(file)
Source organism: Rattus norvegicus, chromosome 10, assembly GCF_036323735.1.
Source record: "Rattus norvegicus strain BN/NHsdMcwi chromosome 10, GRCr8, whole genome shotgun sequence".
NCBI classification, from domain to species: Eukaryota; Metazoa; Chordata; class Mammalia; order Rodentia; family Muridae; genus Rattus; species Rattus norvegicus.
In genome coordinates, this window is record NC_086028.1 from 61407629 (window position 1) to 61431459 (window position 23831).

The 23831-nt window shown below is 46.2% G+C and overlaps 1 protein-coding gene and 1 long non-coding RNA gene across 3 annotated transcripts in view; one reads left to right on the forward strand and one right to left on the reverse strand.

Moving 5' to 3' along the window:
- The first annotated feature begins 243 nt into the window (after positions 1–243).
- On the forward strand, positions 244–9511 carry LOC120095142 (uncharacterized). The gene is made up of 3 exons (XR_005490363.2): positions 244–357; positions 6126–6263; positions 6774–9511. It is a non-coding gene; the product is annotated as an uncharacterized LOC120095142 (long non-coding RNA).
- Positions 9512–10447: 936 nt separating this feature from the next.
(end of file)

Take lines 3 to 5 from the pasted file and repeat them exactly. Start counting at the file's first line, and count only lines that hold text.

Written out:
NCBI classification, from domain to species: Eukaryota; Metazoa; Chordata; class Mammalia; order Rodentia; family Muridae; genus Rattus; species Rattus norvegicus.
In genome coordinates, this window is record NC_086028.1 from 61407629 (window position 1) to 61431459 (window position 23831).

The 23831-nt window shown below is 46.2% G+C and overlaps 1 protein-coding gene and 1 long non-coding RNA gene across 3 annotated transcripts in view; one reads left to right on the forward strand and one right to left on the reverse strand.